Disproving Descart's Existence Of God. Essay

1468 words - 6 pages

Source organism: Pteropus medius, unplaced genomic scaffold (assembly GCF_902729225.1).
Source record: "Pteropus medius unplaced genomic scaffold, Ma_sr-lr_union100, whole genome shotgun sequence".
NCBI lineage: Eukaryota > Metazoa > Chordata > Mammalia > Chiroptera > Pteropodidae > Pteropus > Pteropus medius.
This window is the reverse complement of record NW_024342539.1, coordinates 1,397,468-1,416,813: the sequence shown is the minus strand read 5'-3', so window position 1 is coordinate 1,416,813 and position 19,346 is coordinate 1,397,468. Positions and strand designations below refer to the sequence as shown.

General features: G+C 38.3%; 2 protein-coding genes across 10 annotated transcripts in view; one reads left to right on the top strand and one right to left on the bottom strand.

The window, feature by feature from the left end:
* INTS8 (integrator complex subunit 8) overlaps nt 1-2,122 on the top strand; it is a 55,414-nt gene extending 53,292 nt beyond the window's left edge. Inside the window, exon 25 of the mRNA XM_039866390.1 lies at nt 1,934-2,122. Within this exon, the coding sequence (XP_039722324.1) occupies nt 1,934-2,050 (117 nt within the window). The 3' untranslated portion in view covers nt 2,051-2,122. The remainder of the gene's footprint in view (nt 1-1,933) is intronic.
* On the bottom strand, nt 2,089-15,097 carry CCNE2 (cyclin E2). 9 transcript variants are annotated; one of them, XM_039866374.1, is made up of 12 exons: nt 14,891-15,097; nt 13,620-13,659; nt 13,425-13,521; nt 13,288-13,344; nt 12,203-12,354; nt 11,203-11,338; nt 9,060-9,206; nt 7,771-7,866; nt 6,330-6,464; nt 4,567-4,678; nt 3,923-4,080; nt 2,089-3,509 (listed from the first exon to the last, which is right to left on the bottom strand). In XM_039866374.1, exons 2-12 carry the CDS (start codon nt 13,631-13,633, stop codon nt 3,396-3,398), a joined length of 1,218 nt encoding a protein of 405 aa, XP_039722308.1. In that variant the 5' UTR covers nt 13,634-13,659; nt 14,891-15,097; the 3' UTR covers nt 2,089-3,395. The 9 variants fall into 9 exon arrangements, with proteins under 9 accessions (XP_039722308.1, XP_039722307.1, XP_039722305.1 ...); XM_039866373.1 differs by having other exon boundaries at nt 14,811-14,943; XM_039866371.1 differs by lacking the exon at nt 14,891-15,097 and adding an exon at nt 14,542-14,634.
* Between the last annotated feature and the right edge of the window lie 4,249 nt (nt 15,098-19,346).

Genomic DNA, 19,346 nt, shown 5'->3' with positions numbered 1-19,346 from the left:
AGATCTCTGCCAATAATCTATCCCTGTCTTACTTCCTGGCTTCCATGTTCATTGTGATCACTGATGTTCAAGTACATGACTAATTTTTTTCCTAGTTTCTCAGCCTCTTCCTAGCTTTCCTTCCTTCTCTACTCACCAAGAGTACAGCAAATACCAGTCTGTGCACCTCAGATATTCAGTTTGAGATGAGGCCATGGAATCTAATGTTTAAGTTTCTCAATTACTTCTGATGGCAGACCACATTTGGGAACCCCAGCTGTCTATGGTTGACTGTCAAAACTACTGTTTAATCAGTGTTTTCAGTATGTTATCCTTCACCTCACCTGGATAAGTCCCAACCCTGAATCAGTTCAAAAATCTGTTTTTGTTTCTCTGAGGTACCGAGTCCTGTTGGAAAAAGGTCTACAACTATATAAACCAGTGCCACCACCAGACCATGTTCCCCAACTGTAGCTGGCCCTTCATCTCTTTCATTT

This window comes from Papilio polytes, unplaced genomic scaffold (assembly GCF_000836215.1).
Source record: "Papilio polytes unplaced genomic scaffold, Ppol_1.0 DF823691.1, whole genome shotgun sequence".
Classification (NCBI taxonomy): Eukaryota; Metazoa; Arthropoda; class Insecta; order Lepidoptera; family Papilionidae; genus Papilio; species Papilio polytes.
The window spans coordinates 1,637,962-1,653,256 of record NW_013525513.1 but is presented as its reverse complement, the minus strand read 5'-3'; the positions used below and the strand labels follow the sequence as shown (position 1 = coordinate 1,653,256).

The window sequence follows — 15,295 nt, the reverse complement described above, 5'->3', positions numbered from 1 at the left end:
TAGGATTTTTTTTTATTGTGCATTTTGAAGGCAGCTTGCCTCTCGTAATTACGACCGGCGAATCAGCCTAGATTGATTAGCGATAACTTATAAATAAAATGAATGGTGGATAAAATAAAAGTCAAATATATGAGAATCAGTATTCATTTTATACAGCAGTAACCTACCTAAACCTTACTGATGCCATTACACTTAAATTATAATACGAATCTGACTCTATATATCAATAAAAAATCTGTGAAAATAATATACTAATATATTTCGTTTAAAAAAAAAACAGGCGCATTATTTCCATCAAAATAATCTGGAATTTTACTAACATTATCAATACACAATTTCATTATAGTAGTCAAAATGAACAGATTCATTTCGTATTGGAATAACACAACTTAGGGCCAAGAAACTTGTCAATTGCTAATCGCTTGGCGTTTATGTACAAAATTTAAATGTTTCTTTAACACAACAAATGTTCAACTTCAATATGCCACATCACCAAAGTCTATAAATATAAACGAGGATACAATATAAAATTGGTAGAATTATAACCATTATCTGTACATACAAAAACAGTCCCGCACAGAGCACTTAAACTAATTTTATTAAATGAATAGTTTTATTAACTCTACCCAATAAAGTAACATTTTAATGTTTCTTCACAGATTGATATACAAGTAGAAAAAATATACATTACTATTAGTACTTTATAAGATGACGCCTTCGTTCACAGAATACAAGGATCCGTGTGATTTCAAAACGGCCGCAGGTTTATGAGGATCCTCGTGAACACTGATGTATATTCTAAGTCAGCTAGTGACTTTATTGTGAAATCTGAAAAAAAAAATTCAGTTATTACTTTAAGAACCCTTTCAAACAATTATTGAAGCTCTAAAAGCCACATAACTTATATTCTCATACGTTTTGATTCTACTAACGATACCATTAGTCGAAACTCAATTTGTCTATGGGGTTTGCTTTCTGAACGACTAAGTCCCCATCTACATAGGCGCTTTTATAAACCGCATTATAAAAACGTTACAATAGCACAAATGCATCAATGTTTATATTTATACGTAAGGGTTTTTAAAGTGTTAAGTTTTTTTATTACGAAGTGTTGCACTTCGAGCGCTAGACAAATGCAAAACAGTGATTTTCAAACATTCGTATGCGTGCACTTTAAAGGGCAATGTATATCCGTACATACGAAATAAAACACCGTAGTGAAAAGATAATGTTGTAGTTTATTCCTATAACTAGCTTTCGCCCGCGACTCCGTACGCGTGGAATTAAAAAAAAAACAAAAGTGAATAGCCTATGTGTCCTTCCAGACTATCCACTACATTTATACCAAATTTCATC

Seventeenth century philosopher René Descartes was a rational thinker. He sought to prove theories using only reason because he viewed the senses as unreliable. While many other philosophical thinkers of the seventeenth century were using both reason and the senses to prove their theories, Descartes' rationalist mind lead him to prove the existence of God through reason alone. His thoughts resulted in a chain of causation that begins with the existence of himself and ends with the existence of God. However, many atheists (who do not believe in the existence of God) question the validity of Descartes' reasoning. Even those who do believe that God exists can find weaknesses in Descartes' arguments and often do not base their belief in God on Descartes' "Meditation on First Philosophy." I believe that Descartes' conclusion that God exists is weak and does not prove the existence of God to either atheists or Christians. However, I will attempt to disprove my thesis by presenting Descartes' chain of rational thoughts that lead him to believe in the existence of God, and then I will offer my own attempt to disprove Descartes as I argue that the existence of God cannot be proven by using his chain of causation in "Meditation on First Philosophy."The basis of Descartes' "Meditation One: Concerning Those Things That Can Be Called into Doubt" is his uncertainty that everything he once believed to be true and existing is actually false and does not exist. Descartes comes to believe that if he has any reason at all to doubt something, than he is to reject it and believe that it does not exist. Descartes disregards his senses because he believes that if they have ever deceived him (even once), than he has no way to prove that they are not deceiving him now and all the time. He tells us "never to place our complete trust in those who have deceived us even once (460)." Descartes goes on to theorize that he is dreaming and not actually awake. This gives him reason to doubt that he actually is sitting in a chair, wearing a robe, and holding a pen. He now rejects all certainty that he is awake. Descartes' third source of doubt is in God. He was once sure of the certainty of math and science, but these ideas would remain constant in his dreams, so now he doubts that math and science are proof of his existence. Descartes states, "For whether I am awake or asleep, two plus three make five, and a square does not have more than four sides (461)." He had previously believed that God had created math and science and had given him the ability to understand them and perform their various functions, but now that Descartes has reason to doubt math and science, he also has reason to doubt the existence of God. However, after further thought, Descartes uses "Meditation Two: Concerning the Nature of the Human Mind: That It Is Better Known Then the Body" and "Meditation Three: Concerning God, That He Exists" to refute many of these conclusions and eventually prove to...

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